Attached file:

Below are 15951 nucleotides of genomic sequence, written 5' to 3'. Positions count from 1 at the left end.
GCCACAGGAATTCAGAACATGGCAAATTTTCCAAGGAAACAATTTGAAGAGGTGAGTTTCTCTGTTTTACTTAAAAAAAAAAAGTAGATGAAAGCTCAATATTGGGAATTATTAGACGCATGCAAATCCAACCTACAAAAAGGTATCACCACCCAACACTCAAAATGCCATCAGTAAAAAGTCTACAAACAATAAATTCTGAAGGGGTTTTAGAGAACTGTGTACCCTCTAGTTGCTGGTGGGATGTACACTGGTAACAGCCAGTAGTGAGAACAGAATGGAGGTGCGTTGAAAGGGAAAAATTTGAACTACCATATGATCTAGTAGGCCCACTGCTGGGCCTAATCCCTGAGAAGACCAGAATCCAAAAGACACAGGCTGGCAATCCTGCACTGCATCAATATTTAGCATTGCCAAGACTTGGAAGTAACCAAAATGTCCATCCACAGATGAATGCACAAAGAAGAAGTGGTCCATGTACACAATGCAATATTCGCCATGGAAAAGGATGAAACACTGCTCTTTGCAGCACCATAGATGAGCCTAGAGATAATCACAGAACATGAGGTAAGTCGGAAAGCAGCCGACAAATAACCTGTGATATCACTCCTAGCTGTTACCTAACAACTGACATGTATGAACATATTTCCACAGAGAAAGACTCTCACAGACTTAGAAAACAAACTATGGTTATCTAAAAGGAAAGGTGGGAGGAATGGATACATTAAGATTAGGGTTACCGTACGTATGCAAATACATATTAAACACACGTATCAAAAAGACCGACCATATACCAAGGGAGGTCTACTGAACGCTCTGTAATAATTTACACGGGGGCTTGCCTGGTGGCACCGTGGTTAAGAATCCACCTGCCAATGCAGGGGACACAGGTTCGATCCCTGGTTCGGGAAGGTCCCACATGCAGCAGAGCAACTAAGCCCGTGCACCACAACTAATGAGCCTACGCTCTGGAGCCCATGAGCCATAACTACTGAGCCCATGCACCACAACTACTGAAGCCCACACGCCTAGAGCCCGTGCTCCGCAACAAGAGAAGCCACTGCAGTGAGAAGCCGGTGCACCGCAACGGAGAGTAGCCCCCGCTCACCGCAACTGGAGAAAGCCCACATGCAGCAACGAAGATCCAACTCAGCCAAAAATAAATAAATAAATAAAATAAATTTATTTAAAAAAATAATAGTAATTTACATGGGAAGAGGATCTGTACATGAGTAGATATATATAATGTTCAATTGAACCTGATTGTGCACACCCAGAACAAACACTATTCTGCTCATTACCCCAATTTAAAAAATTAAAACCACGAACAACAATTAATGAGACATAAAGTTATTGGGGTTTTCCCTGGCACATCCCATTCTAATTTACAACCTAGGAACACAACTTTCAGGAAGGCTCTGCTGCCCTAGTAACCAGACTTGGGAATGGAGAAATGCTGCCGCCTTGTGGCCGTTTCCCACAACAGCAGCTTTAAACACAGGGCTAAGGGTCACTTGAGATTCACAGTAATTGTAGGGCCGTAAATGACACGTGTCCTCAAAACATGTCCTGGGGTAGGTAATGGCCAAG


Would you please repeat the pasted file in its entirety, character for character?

Below are 15951 nucleotides of genomic sequence, written 5' to 3'. Positions count from 1 at the left end.
GCCACAGGAATTCAGAACATGGCAAATTTTCCAAGGAAACAATTTGAAGAGGTGAGTTTCTCTGTTTTACTTAAAAAAAAAAAGTAGATGAAAGCTCAATATTGGGAATTATTAGACGCATGCAAATCCAACCTACAAAAAGGTATCACCACCCAACACTCAAAATGCCATCAGTAAAAAGTCTACAAACAATAAATTCTGAAGGGGTTTTAGAGAACTGTGTACCCTCTAGTTGCTGGTGGGATGTACACTGGTAACAGCCAGTAGTGAGAACAGAATGGAGGTGCGTTGAAAGGGAAAAATTTGAACTACCATATGATCTAGTAGGCCCACTGCTGGGCCTAATCCCTGAGAAGACCAGAATCCAAAAGACACAGGCTGGCAATCCTGCACTGCATCAATATTTAGCATTGCCAAGACTTGGAAGTAACCAAAATGTCCATCCACAGATGAATGCACAAAGAAGAAGTGGTCCATGTACACAATGCAATATTCGCCATGGAAAAGGATGAAACACTGCTCTTTGCAGCACCATAGATGAGCCTAGAGATAATCACAGAACATGAGGTAAGTCGGAAAGCAGCCGACAAATAACCTGTGATATCACTCCTAGCTGTTACCTAACAACTGACATGTATGAACATATTTCCACAGAGAAAGACTCTCACAGACTTAGAAAACAAACTATGGTTATCTAAAAGGAAAGGTGGGAGGAATGGATACATTAAGATTAGGGTTACCGTACGTATGCAAATACATATTAAACACACGTATCAAAAAGACCGACCATATACCAAGGGAGGTCTACTGAACGCTCTGTAATAATTTACACGGGGGCTTGCCTGGTGGCACCGTGGTTAAGAATCCACCTGCCAATGCAGGGGACACAGGTTCGATCCCTGGTTCGGGAAGGTCCCACATGCAGCAGAGCAACTAAGCCCGTGCACCACAACTAATGAGCCTACGCTCTGGAGCCCATGAGCCATAACTACTGAGCCCATGCACCACAACTACTGAAGCCCACACGCCTAGAGCCCGTGCTCCGCAACAAGAGAAGCCACTGCAGTGAGAAGCCGGTGCACCGCAACGGAGAGTAGCCCCCGCTCACCGCAACTGGAGAAAGCCCACATGCAGCAACGAAGATCCAACTCAGCCAAAAATAAATAAATAAATAAAATAAATTTATTTAAAAAAATAATAGTAATTTACATGGGAAGAGGATCTGTACATGAGTAGATATATATAATGTTCAATTGAACCTGATTGTGCACACCCAGAACAAACACTATTCTGCTCATTACCCCAATTTAAAAAATTAAAACCACGAACAACAATTAATGAGACATAAAGTTATTGGGGTTTTCCCTGGCACATCCCATTCTAATTTACAACCTAGGAACACAACTTTCAGGAAGGCTCTGCTGCCCTAGTAACCAGACTTGGGAATGGAGAAATGCTGCCGCCTTGTGGCCGTTTCCCACAACAGCAGCTTTAAACACAGGGCTAAGGGTCACTTGAGATTCACAGTAATTGTAGGGCCGTAAATGACACGTGTCCTCAAAACATGTCCTGGGGTAGGTAATGGCCAAG